Europe is likely to make up for the energy crisis by shutting down factories
News_Code: 355454 10/4/2021 10:28:08 AM
Europe is likely to make up for the energy crisis by shutting down factories
The unprecedented rise in gas and electricity prices in Europe will force European politicians to shut down factories to save energy.
 

According to Reuters, the unprecedented rise in gas and electricity prices in Europe sends strong signals that there is a possibility of a temporary closure of factories and homes and offices must be lowered the indoor temperature to pass the winter.

Gas prices are six times higher than prices in the same period last year as the region faces the challenge of importing enough gas to fill its storage tanks on the eve of the onset of cold and peak consumption.

According to the Gas Infrastructure Europe (GIE), only 74.7% of regional storage sites are filled, the lowest level in more than a decade.

In the short term, Europe is unlikely to be able to import significant amounts of gas because production is stable, and there is currently a shortage around the world, which has pushed up prices in Northeast Asia and North America.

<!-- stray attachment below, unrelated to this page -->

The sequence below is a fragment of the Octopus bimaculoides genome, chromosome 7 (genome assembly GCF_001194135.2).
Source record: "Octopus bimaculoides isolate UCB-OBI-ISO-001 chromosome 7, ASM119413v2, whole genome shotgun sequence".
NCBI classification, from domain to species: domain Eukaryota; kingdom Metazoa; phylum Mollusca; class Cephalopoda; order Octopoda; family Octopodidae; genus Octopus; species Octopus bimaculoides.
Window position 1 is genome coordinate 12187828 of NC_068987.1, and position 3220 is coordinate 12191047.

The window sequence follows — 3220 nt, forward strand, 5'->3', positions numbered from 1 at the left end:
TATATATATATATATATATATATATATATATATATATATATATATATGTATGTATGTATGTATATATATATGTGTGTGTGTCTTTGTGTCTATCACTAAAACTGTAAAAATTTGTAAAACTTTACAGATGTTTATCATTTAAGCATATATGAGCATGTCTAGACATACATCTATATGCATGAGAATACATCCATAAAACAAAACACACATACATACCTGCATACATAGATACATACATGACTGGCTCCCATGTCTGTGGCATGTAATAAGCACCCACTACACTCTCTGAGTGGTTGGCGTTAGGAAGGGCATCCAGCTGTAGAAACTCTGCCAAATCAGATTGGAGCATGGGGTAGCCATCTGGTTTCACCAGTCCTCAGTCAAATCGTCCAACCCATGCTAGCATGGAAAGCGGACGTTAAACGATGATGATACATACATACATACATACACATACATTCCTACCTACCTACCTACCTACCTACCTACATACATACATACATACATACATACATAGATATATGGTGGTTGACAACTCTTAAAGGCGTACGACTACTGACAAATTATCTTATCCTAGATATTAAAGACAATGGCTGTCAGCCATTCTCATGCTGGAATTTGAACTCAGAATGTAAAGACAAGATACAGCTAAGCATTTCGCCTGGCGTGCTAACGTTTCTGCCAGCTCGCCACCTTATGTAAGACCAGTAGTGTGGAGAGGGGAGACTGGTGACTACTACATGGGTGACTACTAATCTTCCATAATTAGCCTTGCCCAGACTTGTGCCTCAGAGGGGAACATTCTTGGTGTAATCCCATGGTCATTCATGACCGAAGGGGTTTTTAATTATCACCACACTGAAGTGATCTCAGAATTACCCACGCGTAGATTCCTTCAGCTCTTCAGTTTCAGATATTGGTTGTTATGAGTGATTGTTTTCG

The escalation of prices has led traders to think that lower consumption will be needed to prevent reserves from falling to critical levels and facing gas shortages in the winter.

Theoretically, the crisis can be solved by lowering the temperature by 0.5 to one degree in homes, offices, schools and factories this winter; As a result, huge fuel savings are achieved with only minimal impact on the comfort of life.

But in practice, policymakers will be reluctant to call for a reduction in temperature because that request means a policy failure and has an unfavorable connection with the incumbent president, Jimmy Carter.

But if the crisis continues or the winter gets colder, the demand for energy savings will be inevitable.

Meanwhile, politicians are likely to consider other austerity measures, including reducing street lighting and extending the closure of government buildings and offices and schools during the winter break.